Delayed Rupture Of Flexor Digitorum Profundus Tendon 12 Years After Volar Plating Of The Distal Radius
K Durve, M Bansal, D Power
K Durve, M Bansal, D Power. Delayed Rupture Of Flexor Digitorum Profundus Tendon 12 Years After Volar Plating Of The Distal Radius. The Internet Journal of Hand Surgery. 2006 Volume 1 Number 1.
Rupture of flexor digitorum profundus after volar plating of distal radius is rare. We describe such a case of delayed rupture, occurring twelve years after plating, in a fit 71 year old.
Volar buttress plating has been a popular technique for the treatment of distal radius fractures with volar displacement, which are difficult to hold reduced in a cast. Volar tension band plating techniques have been popularised for the treatment of dorsally displaced and comminuted distal radius fractures. Rupture of flexor tendons is a recognised complication of volar plating, although there are very few reports published. We describe an unusual case with a 12 year delay between plating and flexor tendon rupture.
A 71 year old right hand dominant woman underwent volar buttress plating for an intra-articular fracture of her right distal radius. The fracture healed uneventfully, and she remained relatively asymptomatic after the operation, apart from some prominence of the plate on the volar radial aspect of the wrist, which was painful when knocked. Twelve years later, while pulling out a plug one day, she felt something snap in her wrist, after which she had no independent flexion of the tip of her index finger. She presented to our tertiary referral hand unit 5 months after this incident. She reported difficulty in doing up her buttons, picking up small objects and opening jars. She had adapted to her index finger flexion deficit by using her middle finger as a surrogate index for key pinch and tripod pinch. She had no background history of any significant systemic illness, long term medication, or steroid use.
On examination, the prominent plate could be felt on the volar radial aspect of the wrist, just under the operative scar. There was no active flexion of the distal interphalangeal joint of the index finger. Flexor digitorum profundus (FDP) function in the middle, ring, and little fingers was intact. Flexor digitorum superficialis (FDS) function was intact in all fingers. Wrist range of motion was only terminally restricted when compared to the other side. Forearm rotation was full. Grip strength (Jamar level 2) was 16 kg force on the right side, compared with 26 kg force on the left. Wrist radiographs (Figure 1a and 1b) showed the plate prominence distally. X-rays of the index finger were normal.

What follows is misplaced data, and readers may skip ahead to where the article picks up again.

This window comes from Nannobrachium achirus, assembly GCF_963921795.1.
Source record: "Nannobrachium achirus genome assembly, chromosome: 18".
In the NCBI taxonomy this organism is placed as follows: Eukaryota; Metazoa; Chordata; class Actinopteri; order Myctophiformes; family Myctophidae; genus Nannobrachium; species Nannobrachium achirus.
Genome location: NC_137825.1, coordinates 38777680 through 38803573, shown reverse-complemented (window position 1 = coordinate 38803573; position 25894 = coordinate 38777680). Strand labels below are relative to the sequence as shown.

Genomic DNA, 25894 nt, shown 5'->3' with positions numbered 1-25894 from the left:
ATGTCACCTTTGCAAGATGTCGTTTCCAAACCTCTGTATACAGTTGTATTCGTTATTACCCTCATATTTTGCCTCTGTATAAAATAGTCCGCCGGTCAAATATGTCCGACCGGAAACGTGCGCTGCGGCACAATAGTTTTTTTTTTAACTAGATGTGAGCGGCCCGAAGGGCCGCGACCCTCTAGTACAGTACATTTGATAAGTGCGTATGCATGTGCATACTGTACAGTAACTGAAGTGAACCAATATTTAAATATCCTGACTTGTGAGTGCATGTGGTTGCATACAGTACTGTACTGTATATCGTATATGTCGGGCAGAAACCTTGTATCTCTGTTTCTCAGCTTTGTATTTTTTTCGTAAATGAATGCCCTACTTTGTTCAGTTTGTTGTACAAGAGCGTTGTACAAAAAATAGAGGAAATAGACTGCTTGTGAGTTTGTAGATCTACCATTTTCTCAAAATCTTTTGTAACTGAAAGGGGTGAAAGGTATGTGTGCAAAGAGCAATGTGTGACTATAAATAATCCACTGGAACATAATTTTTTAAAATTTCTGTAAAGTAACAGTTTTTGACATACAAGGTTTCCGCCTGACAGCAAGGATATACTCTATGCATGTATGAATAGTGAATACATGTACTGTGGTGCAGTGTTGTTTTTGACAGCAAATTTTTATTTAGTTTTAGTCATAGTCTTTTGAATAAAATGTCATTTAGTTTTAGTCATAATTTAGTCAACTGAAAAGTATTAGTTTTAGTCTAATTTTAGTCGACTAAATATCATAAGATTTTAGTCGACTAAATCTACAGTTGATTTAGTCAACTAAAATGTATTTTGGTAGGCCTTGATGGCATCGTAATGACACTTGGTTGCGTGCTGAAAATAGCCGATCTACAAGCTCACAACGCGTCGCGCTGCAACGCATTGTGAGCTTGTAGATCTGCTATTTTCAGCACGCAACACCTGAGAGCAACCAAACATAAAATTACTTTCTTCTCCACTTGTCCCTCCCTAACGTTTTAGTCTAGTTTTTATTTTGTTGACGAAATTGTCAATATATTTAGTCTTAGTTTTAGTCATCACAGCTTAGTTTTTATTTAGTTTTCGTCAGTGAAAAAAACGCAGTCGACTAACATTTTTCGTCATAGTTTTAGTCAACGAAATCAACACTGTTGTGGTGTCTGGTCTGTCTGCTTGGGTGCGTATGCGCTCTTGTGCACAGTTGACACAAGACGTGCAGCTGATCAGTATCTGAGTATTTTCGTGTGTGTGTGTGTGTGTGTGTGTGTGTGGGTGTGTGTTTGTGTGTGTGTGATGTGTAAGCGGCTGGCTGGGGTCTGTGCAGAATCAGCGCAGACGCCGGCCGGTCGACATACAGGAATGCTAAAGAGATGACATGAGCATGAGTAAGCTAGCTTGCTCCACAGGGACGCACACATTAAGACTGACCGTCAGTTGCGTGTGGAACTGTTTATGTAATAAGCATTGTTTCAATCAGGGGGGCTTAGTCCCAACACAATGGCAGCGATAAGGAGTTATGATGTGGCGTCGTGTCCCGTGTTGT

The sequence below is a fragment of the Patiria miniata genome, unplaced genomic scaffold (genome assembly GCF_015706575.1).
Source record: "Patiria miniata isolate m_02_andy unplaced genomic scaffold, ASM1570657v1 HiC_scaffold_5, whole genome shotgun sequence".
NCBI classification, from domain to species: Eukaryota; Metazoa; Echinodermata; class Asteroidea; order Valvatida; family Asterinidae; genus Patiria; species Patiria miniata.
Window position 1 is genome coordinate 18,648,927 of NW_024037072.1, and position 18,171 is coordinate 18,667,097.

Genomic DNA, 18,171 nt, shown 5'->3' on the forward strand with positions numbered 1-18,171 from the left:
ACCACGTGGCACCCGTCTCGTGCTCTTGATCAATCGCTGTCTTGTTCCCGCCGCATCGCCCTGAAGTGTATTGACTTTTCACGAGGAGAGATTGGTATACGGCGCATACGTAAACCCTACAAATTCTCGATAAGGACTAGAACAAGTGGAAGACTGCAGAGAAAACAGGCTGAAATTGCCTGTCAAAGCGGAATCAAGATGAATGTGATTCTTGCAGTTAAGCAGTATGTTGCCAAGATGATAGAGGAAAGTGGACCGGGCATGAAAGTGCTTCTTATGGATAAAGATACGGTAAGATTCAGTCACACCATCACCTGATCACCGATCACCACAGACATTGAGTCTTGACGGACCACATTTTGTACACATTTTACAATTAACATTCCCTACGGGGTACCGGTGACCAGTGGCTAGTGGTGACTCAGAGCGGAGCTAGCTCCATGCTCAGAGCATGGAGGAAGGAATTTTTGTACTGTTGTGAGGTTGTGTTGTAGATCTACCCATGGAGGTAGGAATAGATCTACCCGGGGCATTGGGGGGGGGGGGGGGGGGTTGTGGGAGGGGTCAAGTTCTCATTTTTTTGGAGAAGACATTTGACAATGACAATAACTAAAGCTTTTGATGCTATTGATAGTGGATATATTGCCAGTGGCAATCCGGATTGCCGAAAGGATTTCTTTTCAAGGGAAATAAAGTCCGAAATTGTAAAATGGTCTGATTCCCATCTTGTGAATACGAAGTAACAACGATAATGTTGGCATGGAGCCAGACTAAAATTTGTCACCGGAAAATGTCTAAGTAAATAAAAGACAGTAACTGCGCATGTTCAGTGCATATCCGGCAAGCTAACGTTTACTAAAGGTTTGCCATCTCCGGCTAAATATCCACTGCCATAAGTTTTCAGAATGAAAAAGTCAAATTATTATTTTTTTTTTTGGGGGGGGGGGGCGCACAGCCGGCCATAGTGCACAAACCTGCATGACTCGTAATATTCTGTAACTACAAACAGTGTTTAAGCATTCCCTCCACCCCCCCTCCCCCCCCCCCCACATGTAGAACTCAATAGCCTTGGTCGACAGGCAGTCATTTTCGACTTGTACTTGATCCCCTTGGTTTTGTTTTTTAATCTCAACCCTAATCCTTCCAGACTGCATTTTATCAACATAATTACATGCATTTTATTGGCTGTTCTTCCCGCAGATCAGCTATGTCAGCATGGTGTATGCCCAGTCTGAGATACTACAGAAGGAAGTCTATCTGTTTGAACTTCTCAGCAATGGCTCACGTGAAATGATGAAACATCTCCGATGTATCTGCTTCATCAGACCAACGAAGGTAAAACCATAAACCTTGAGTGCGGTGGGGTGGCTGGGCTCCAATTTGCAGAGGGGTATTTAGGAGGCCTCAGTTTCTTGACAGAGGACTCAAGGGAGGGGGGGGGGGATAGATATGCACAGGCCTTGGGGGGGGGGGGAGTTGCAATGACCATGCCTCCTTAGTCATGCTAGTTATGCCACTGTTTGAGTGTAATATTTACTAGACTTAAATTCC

She underwent surgical exploration with a view to gaining some composite finger flexion in the index finger. The carpal tunnel was decompressed and the buttress plate removed. The FDP tendon to the index finger was found to be ruptured within the carpal tunnel. The distal stump of this was then attached to the middle finger FDP tendon using a Pulvertaft weave technique. The hand was rehabilitated using a CAM regimen with dorsal blocking thermoplastic splint (Belfast). She made an excellent post-operative recovery.
Although reported on a few occasions in the past, flexor tendon rupture due to prominent distal radius plate is rare. It was initially reported in 2 cases by Fuller et al (1) in 1973. One case involved the flexor digitorum profundus of the index finger, which ruptured at 6 months, and the other was a rupture of flexor pollicis longus 5 years after plating. Four more cases were reported in 1998 by Bell et al (2). Three were complete ruptures of the flexor pollicis longus, and one was a partial rupture discovered incidentally at plate removal. Interval from plating to rupture ranged from 4 to 10 months, and all 3 cases of complete rupture in their series had history of long term steroid intake.
Cognet et al (3) reported 4 more cases in 2005, and Hohendroff et al (4) reported another 1 in 2006. A recent report by Koo et al (5) described a case of delayed rupture of flexor pollicis longus tendon 5 years after volar plating. We are not aware of any report of delayed rupture of the flexor digitorum profundus so far, nor of any tendon as late as 12 years after plating.
A volar buttress plate protects against volar displacement of the distal fragment. The distal edge of the plate may remain prominent due to improper initial placement or due to subsequent fracture collapse with effective radial shortening. Covering the plate with pronator quadratus may prevent tendon impingement and subsequent attrition rupture (10).
Current focus is on extensor tendon injury after volar buttress plating of the distal radius and this report should serve as a caution to proponents of this technique. Attention should be paid to plate position on the volar surface as well as to screw length relative to the dorsal cortex (6,7). Planned plate removal after fracture healing may help to avoid this unusual complication.